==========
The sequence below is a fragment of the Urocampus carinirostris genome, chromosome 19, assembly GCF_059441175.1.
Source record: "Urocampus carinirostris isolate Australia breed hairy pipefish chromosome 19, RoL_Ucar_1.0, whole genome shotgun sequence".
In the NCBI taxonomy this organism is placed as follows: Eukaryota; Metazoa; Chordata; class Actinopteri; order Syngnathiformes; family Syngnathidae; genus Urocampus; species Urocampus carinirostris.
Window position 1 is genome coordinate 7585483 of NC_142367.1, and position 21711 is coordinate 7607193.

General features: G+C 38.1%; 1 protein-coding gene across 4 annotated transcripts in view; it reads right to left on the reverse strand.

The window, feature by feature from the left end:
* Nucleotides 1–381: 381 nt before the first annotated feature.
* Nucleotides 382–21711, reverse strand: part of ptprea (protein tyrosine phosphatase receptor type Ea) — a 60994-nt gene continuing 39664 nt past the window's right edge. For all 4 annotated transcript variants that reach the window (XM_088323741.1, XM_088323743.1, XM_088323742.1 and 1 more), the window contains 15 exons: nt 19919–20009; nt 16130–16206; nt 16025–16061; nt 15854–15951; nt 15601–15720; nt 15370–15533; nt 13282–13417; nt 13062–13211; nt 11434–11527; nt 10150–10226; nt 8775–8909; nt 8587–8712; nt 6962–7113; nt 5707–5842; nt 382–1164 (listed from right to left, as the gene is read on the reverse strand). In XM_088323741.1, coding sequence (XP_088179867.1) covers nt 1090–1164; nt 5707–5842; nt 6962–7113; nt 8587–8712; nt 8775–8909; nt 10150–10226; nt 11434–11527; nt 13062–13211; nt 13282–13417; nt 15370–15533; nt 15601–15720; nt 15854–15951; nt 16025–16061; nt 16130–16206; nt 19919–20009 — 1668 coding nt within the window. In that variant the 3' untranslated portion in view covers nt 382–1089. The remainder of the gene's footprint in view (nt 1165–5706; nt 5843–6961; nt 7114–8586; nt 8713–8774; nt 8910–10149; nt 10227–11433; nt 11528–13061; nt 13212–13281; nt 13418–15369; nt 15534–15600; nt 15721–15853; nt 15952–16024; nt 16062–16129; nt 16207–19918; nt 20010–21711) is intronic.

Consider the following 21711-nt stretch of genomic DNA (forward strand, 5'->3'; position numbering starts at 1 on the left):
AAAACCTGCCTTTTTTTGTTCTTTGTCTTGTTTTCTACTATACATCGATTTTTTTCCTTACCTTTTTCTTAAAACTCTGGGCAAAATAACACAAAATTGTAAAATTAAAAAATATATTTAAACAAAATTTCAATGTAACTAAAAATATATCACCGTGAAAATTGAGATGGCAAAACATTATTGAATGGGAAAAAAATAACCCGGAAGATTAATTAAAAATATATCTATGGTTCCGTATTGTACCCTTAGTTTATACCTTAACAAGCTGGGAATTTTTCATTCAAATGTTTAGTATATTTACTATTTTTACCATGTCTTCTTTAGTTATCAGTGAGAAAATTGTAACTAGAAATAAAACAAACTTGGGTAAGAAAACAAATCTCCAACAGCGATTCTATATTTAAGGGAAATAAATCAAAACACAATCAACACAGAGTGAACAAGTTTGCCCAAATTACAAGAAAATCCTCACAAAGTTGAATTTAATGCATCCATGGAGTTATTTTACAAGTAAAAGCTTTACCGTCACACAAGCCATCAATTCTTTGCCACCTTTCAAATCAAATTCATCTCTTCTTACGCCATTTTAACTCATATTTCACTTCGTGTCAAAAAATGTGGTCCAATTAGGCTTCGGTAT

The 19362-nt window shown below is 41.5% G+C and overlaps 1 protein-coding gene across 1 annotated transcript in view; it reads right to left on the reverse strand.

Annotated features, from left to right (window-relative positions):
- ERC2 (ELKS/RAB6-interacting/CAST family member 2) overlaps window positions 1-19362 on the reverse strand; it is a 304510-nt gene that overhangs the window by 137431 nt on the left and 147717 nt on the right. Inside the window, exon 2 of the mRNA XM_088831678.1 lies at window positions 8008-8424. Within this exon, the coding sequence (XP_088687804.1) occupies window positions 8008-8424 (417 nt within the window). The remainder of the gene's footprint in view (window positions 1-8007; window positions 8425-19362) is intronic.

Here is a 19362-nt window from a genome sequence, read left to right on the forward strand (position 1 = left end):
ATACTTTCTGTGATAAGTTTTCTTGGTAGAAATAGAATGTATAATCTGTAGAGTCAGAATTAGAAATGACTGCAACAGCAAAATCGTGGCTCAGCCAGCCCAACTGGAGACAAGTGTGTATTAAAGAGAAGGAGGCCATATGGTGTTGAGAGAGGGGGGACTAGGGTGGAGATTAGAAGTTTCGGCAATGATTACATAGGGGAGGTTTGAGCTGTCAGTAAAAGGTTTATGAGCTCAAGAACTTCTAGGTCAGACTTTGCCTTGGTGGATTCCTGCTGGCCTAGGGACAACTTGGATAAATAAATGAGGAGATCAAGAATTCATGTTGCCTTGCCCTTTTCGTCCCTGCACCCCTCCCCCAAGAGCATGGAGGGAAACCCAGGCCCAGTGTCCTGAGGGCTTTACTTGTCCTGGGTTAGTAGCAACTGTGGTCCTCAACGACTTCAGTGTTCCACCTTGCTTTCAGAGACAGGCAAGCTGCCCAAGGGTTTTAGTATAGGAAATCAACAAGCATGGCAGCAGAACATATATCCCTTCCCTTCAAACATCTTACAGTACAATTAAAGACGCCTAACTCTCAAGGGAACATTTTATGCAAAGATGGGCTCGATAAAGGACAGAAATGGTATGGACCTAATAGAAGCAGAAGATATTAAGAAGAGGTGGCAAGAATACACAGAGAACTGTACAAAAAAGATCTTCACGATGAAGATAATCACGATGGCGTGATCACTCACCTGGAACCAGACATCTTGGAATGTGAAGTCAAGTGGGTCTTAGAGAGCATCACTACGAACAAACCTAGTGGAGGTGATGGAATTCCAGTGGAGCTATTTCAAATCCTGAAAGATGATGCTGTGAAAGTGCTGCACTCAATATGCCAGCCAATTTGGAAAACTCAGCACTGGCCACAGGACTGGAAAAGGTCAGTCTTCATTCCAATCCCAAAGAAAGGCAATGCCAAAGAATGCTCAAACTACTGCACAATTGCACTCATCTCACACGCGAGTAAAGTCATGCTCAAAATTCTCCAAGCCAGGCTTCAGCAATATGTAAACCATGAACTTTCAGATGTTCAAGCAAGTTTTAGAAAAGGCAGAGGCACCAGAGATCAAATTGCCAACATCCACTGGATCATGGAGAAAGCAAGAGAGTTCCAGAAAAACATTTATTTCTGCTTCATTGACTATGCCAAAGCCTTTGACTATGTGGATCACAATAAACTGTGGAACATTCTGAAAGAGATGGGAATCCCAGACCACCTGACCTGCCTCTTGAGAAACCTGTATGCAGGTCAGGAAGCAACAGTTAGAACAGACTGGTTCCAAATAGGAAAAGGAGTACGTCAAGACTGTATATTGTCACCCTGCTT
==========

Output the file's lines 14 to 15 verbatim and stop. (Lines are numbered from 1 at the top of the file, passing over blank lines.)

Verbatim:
Here is a 19362-nt window from a genome sequence, read left to right on the forward strand (position 1 = left end):
ATACTTTCTGTGATAAGTTTTCTTGGTAGAAATAGAATGTATAATCTGTAGAGTCAGAATTAGAAATGACTGCAACAGCAAAATCGTGGCTCAGCCAGCCCAACTGGAGACAAGTGTGTATTAAAGAGAAGGAGGCCATATGGTGTTGAGAGAGGGGGGACTAGGGTGGAGATTAGAAGTTTCGGCAATGATTACATAGGGGAGGTTTGAGCTGTCAGTAAAAGGTTTATGAGCTCAAGAACTTCTAGGTCAGACTTTGCCTTGGTGGATTCCTGCTGGCCTAGGGACAACTTGGATAAATAAATGAGGAGATCAAGAATTCATGTTGCCTTGCCCTTTTCGTCCCTGCACCCCTCCCCCAAGAGCATGGAGGGAAACCCAGGCCCAGTGTCCTGAGGGCTTTACTTGTCCTGGGTTAGTAGCAACTGTGGTCCTCAACGACTTCAGTGTTCCACCTTGCTTTCAGAGACAGGCAAGCTGCCCAAGGGTTTTAGTATAGGAAATCAACAAGCATGGCAGCAGAACATATATCCCTTCCCTTCAAACATCTTACAGTACAATTAAAGACGCCTAACTCTCAAGGGAACATTTTATGCAAAGATGGGCTCGATAAAGGACAGAAATGGTATGGACCTAATAGAAGCAGAAGATATTAAGAAGAGGTGGCAAGAATACACAGAGAACTGTACAAAAAAGATCTTCACGATGAAGATAATCACGATGGCGTGATCACTCACCTGGAACCAGACATCTTGGAATGTGAAGTCAAGTGGGTCTTAGAGAGCATCACTACGAACAAACCTAGTGGAGGTGATGGAATTCCAGTGGAGCTATTTCAAATCCTGAAAGATGATGCTGTGAAAGTGCTGCACTCAATATGCCAGCCAATTTGGAAAACTCAGCACTGGCCACAGGACTGGAAAAGGTCAGTCTTCATTCCAATCCCAAAGAAAGGCAATGCCAAAGAATGCTCAAACTACTGCACAATTGCACTCATCTCACACGCGAGTAAAGTCATGCTCAAAATTCTCCAAGCCAGGCTTCAGCAATATGTAAACCATGAACTTTCAGATGTTCAAGCAAGTTTTAGAAAAGGCAGAGGCACCAGAGATCAAATTGCCAACATCCACTGGATCATGGAGAAAGCAAGAGAGTTCCAGAAAAACATTTATTTCTGCTTCATTGACTATGCCAAAGCCTTTGACTATGTGGATCACAATAAACTGTGGAACATTCTGAAAGAGATGGGAATCCCAGACCACCTGACCTGCCTCTTGAGAAACCTGTATGCAGGTCAGGAAGCAACAGTTAGAACAGACTGGTTCCAAATAGGAAAAGGAGTACGTCAAGACTGTATATTGTCACCCTGCTT